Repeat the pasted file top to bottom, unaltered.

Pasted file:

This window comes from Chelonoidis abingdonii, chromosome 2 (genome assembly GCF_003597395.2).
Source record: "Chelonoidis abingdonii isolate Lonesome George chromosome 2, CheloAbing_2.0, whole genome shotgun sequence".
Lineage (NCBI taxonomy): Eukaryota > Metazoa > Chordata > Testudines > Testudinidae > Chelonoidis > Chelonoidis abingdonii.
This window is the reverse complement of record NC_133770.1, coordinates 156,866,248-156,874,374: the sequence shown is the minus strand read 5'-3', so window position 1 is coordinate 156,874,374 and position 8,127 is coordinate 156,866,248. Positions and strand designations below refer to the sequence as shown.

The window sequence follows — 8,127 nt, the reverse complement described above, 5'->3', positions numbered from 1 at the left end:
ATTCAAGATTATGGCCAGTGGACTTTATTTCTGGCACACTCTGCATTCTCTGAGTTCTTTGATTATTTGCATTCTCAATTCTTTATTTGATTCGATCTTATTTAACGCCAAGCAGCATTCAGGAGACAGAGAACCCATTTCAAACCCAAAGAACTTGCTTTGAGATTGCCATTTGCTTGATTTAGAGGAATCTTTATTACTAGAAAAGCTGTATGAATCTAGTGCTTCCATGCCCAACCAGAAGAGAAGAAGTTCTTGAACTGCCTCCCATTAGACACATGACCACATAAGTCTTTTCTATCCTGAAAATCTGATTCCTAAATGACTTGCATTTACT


This window comes from Chelonoidis abingdonii, chromosome 2 (genome assembly GCF_003597395.2).
Source record: "Chelonoidis abingdonii isolate Lonesome George chromosome 2, CheloAbing_2.0, whole genome shotgun sequence".
Lineage (NCBI taxonomy): Eukaryota > Metazoa > Chordata > Testudines > Testudinidae > Chelonoidis > Chelonoidis abingdonii.
This window is the reverse complement of record NC_133770.1, coordinates 156,866,248-156,874,374: the sequence shown is the minus strand read 5'-3', so window position 1 is coordinate 156,874,374 and position 8,127 is coordinate 156,866,248. Positions and strand designations below refer to the sequence as shown.

The window sequence follows — 8,127 nt, the reverse complement described above, 5'->3', positions numbered from 1 at the left end:
ATTCAAGATTATGGCCAGTGGACTTTATTTCTGGCACACTCTGCATTCTCTGAGTTCTTTGATTATTTGCATTCTCAATTCTTTATTTGATTCGATCTTATTTAACGCCAAGCAGCATTCAGGAGACAGAGAACCCATTTCAAACCCAAAGAACTTGCTTTGAGATTGCCATTTGCTTGATTTAGAGGAATCTTTATTACTAGAAAAGCTGTATGAATCTAGTGCTTCCATGCCCAACCAGAAGAGAAGAAGTTCTTGAACTGCCTCCCATTAGACACATGACCACATAAGTCTTTTCTATCCTGAAAATCTGATTCCTAAATGACTTGCATTTACT